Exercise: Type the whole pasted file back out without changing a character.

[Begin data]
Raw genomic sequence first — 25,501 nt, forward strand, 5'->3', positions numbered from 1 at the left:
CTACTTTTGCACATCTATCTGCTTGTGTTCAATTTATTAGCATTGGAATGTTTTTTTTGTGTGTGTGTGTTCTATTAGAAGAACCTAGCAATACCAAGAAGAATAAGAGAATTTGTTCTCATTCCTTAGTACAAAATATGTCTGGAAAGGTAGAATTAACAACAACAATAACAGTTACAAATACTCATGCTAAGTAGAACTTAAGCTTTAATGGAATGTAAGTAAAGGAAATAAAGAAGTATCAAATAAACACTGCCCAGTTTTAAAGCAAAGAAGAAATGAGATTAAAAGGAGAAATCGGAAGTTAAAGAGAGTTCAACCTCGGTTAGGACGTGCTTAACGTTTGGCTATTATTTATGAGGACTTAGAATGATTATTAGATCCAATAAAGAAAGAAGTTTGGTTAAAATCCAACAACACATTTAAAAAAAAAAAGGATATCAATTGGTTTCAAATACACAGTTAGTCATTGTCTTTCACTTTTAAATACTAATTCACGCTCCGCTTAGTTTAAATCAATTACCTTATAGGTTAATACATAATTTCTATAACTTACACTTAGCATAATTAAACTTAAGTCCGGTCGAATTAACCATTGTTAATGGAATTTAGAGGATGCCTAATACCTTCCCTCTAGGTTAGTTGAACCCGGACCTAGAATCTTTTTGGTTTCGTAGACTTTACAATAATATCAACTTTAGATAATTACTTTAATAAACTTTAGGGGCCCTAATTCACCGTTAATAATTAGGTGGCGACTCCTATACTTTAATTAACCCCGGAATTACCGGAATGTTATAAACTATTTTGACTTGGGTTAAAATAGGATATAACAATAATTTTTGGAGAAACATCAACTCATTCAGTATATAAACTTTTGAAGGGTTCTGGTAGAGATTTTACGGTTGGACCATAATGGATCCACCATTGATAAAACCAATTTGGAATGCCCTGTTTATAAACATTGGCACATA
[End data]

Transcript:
Raw genomic sequence first — 25,501 nt, forward strand, 5'->3', positions numbered from 1 at the left:
CTACTTTTGCACATCTATCTGCTTGTGTTCAATTTATTAGCATTGGAATGTTTTTTTTGTGTGTGTGTGTTCTATTAGAAGAACCTAGCAATACCAAGAAGAATAAGAGAATTTGTTCTCATTCCTTAGTACAAAATATGTCTGGAAAGGTAGAATTAACAACAACAATAACAGTTACAAATACTCATGCTAAGTAGAACTTAAGCTTTAATGGAATGTAAGTAAAGGAAATAAAGAAGTATCAAATAAACACTGCCCAGTTTTAAAGCAAAGAAGAAATGAGATTAAAAGGAGAAATCGGAAGTTAAAGAGAGTTCAACCTCGGTTAGGACGTGCTTAACGTTTGGCTATTATTTATGAGGACTTAGAATGATTATTAGATCCAATAAAGAAAGAAGTTTGGTTAAAATCCAACAACACATTTAAAAAAAAAAAGGATATCAATTGGTTTCAAATACACAGTTAGTCATTGTCTTTCACTTTTAAATACTAATTCACGCTCCGCTTAGTTTAAATCAATTACCTTATAGGTTAATACATAATTTCTATAACTTACACTTAGCATAATTAAACTTAAGTCCGGTCGAATTAACCATTGTTAATGGAATTTAGAGGATGCCTAATACCTTCCCTCTAGGTTAGTTGAACCCGGACCTAGAATCTTTTTGGTTTCGTAGACTTTACAATAATATCAACTTTAGATAATTACTTTAATAAACTTTAGGGGCCCTAATTCACCGTTAATAATTAGGTGGCGACTCCTATACTTTAATTAACCCCGGAATTACCGGAATGTTATAAACTATTTTGACTTGGGTTAAAATAGGATATAACAATAATTTTTGGAGAAACATCAACTCATTCAGTATATAAACTTTTGAAGGGTTCTGGTAGAGATTTTACGGTTGGACCATAATGGATCCACCATTGATAAAACCAATTTGGAATGCCCTGTTTATAAACATTGGCACATA